Yeah so you have a TV with wireless capability, a faster router than this, and no coverage issues, respectively.
Tetra, some people know that wireless =/= wireless. Some are faster. Some households want ethernet to ethernet. If you only have a wireless tv that you use internet on, I think most tech isn't for you. This is a wireless bridge. BRIDGE. Like how in urban areas they beam signals across buildings where they cannot lay cables simply. It lets you place your wireless router (which streams to your TV, laptop, Xbox 360 slim, Wii, iPhone, etc) and also place this wireless bridge which you can then plug multiple cabled devices into (desktop computer, old xbox, file server, wired network printer) This device could even bridge to a guest house.
This doesn't have to be the fastest. As you probably know, with a 600Mbps router, you have to have the complimenting wireless adapter on the other end to get the max throughput. This is almost always going to have to be a laptop or desktop wireless adapter, requiring a much greater resource-requiring device than a Network Bridge like this. This bridging device, while slower than 600Mbps, will likely use less power, less space, and require less interaction/set up than another device you may use as a bridge.
You are correct in that coverage usually isn't an issue, and SO right that there are always more variables than you can expect. A bridge shines through in situations where you want a fast point to point link across airspace. It's not meant to span coverage across the house.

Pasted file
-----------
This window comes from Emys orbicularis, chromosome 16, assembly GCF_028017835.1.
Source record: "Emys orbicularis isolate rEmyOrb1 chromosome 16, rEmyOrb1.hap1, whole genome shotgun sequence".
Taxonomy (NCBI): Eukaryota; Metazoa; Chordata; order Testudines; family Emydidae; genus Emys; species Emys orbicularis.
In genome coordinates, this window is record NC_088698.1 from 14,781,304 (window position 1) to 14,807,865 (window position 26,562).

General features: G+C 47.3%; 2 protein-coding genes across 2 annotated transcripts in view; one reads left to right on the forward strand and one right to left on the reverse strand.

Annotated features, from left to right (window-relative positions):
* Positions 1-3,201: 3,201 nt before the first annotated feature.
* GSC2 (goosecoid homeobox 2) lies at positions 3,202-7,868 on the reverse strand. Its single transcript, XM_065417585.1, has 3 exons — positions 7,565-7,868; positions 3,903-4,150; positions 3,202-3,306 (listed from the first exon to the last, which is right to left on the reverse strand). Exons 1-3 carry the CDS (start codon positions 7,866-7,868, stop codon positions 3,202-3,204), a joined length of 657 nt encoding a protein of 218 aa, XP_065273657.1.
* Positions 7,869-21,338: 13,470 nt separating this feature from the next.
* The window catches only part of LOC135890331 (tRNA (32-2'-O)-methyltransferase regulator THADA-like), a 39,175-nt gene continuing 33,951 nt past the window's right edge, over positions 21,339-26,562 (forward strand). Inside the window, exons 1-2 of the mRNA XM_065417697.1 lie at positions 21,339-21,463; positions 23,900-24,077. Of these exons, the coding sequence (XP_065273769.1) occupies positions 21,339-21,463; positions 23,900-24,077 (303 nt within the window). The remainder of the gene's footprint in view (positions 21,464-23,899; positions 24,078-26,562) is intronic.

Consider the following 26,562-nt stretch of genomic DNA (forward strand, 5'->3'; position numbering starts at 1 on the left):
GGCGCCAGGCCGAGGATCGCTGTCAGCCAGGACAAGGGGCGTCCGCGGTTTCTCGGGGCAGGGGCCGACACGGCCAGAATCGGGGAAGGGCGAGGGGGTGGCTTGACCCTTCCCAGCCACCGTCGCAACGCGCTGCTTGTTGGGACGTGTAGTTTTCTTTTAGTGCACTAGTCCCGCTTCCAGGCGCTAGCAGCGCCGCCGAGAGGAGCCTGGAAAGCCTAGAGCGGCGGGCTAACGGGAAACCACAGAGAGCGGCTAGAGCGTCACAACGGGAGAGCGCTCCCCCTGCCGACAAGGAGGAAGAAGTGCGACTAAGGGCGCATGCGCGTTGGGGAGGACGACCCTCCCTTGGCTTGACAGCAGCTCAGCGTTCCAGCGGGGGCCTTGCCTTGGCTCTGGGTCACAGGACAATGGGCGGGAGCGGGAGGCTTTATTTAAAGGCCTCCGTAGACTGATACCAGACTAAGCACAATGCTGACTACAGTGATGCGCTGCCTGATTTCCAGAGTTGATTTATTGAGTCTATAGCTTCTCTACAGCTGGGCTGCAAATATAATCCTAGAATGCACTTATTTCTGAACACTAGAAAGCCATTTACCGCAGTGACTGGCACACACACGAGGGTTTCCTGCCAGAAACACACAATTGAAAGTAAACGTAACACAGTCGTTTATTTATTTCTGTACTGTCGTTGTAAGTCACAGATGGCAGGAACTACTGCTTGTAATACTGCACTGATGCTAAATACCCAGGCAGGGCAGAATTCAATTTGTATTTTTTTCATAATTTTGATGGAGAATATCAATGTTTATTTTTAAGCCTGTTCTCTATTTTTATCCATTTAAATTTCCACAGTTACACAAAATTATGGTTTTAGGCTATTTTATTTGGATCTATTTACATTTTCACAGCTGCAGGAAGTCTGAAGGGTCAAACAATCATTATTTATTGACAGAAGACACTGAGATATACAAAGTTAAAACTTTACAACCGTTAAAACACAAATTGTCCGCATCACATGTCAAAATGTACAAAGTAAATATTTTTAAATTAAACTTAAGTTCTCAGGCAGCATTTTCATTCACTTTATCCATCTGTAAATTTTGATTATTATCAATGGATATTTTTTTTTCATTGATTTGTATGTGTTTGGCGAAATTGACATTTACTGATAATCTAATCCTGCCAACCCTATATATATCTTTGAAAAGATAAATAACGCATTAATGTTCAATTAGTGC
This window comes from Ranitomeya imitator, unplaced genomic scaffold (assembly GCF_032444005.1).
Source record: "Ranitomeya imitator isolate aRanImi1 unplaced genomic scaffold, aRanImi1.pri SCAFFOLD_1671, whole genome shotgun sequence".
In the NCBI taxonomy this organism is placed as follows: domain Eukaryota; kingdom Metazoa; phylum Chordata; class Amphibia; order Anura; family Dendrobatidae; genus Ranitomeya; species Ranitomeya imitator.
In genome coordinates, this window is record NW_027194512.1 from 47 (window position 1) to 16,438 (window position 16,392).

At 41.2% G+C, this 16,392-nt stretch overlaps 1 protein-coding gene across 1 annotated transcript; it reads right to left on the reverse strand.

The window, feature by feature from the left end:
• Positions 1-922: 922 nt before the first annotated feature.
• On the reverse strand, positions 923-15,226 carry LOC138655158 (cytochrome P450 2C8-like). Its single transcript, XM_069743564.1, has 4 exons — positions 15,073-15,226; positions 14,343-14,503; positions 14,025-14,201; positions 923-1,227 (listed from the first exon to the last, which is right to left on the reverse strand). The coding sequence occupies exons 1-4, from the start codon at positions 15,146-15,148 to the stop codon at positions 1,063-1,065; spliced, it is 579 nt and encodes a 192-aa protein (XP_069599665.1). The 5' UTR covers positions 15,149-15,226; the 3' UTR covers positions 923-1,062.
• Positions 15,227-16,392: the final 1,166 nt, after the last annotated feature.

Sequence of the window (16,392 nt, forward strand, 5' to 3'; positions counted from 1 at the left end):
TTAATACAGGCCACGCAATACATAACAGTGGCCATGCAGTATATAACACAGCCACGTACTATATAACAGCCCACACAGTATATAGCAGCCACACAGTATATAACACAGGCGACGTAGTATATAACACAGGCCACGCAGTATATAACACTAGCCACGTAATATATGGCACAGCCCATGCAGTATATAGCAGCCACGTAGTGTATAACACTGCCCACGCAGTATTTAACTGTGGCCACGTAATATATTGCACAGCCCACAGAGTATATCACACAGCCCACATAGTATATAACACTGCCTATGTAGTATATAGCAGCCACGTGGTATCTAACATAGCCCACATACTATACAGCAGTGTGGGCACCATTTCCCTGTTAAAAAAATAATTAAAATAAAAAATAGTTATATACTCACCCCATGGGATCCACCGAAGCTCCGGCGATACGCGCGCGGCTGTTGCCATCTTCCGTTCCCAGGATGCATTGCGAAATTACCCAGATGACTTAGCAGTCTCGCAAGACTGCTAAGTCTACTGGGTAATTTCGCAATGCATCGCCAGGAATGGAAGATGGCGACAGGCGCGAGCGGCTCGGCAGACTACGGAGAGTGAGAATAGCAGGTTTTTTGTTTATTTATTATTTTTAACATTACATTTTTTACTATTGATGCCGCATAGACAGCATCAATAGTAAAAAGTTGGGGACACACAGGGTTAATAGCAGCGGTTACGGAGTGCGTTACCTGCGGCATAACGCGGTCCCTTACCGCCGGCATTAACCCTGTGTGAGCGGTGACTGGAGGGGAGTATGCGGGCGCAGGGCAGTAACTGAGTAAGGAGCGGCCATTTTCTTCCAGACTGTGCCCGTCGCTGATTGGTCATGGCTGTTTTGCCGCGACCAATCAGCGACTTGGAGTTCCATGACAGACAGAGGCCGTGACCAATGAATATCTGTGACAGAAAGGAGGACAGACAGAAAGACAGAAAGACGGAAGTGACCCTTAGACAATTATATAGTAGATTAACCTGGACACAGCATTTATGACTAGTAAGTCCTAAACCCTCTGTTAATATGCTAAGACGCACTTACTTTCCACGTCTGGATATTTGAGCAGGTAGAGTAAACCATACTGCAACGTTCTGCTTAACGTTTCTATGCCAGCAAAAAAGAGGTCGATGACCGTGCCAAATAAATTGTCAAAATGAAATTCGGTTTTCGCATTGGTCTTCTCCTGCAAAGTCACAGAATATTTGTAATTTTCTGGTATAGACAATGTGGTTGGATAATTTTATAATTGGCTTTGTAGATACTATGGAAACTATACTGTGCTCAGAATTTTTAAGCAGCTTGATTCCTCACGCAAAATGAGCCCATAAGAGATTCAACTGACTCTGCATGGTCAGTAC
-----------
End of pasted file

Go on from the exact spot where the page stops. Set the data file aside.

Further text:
You get coverage for wireless devices across the house from the wireless G and N at 2.4GHz. The 5.0GHz transmits point to point from the router to this bridge, allowing wired devices at another location to have a wireless, extremely fast uplink to the router.
To reiterate: Only wired devices connect to this bridge. It takes the fastest, unhindered 5.0GHz (802.11a) band from your router, and uses that as an express channel to bring other wired devices fast connectivity. It appears to also repeat the 2.4GHz signal on its side as well, allowing for essentially two B/G/N hotspots in your home for less wireless congestion, I assume.
Let me put it this way. This is a great product. The more wireless devices trying to talk to your 1 wireless router, the slower it's going to get. This device acts as a sort of bouncer for wired devices that you want to put on a wireless network for whatever reason. It makes sure they all share bandwidth through one wireless "Uplink" to your router in a fair way. This wireless bridge gives a second access point PLUS a way to convert some of those items to wired connections, and you greatly improve access, speed, and coverage.
I hope I explained this well enough.
This is all crap until we can get gigabit internet connections from ISP's, and in the U.S they nickel and dime the crap out of things. If you're talking internet video streaming them 54Mbps already works just fine, at best you could use this for lan gaming, but even then, we've already got enough bandwidth.Reply
kanaidaThis is all crap until we can get gigabit internet connections from ISP's, and in the U.S they nickel and dime the crap out of things. If you're talking internet video streaming them 54Mbps already works just fine, at best you could use this for lan gaming, but even then, we've already got enough bandwidth.Don't forget the home network streaming of data, such as movies and network attached storage (NAS), etc. Those are severely limited by a slow home network, and can't always be directly linked to them. Most NAS systems don't have Wi-Fi built in, most are still wired. By placing this bridge near the device, it allows you to attach a wired network device to a wireless network without wires running through the whole house or through floors.Reply